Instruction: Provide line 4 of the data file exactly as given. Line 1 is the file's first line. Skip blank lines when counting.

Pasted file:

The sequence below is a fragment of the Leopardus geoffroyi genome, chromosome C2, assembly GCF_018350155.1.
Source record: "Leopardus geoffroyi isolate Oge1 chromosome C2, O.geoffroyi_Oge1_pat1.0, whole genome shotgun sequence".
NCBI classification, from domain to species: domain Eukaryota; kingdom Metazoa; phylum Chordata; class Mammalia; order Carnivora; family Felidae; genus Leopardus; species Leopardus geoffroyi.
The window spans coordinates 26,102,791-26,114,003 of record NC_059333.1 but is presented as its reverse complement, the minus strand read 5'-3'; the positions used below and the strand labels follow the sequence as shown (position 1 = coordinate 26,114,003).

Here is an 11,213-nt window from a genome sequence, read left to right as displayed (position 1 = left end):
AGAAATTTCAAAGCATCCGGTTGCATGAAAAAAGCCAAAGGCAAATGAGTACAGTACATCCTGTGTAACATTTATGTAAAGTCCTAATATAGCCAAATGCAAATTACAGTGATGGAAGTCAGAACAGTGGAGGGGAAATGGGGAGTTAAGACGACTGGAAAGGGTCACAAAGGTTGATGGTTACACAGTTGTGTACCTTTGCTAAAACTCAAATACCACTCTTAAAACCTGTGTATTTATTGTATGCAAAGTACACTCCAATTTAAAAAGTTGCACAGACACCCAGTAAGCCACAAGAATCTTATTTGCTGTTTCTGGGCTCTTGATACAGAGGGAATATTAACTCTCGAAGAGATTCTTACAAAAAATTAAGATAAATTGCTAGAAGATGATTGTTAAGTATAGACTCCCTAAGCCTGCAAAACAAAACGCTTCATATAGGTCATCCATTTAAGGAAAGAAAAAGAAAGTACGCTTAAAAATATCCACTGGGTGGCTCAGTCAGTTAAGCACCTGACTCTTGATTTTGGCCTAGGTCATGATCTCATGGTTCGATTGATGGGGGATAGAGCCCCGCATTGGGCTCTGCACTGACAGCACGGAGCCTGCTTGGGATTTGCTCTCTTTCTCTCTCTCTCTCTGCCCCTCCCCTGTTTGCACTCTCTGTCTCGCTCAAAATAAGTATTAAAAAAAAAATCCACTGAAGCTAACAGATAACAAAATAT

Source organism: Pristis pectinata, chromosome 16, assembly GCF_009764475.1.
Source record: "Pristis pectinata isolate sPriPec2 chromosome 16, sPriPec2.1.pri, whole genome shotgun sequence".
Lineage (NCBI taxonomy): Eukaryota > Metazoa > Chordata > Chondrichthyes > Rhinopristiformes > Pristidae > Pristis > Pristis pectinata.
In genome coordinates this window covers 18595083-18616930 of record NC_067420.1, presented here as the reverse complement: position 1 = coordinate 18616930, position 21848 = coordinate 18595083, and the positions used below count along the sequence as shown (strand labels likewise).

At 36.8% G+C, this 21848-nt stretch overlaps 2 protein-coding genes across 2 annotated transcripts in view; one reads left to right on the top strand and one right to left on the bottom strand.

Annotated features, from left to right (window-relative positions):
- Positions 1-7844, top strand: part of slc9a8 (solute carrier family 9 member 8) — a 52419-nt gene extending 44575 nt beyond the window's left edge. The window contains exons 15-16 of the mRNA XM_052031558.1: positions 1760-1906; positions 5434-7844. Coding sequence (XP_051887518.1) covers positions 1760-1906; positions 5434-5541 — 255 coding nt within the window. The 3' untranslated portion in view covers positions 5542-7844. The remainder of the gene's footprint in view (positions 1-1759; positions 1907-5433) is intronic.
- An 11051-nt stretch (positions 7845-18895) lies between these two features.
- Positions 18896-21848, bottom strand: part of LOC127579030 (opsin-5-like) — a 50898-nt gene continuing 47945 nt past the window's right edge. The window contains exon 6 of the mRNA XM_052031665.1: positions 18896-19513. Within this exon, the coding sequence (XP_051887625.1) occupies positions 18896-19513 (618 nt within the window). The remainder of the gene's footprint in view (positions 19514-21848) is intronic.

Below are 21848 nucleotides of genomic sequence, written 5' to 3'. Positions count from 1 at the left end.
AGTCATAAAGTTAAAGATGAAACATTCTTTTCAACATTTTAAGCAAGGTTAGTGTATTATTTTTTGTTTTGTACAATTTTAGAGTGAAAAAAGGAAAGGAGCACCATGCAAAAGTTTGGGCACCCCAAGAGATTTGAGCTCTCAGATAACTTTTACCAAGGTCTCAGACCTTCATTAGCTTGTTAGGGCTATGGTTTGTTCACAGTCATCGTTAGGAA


The window spans coordinates 26,102,791-26,114,003 of record NC_059333.1 but is presented as its reverse complement, the minus strand read 5'-3'; the positions used below and the strand labels follow the sequence as shown (position 1 = coordinate 26,114,003).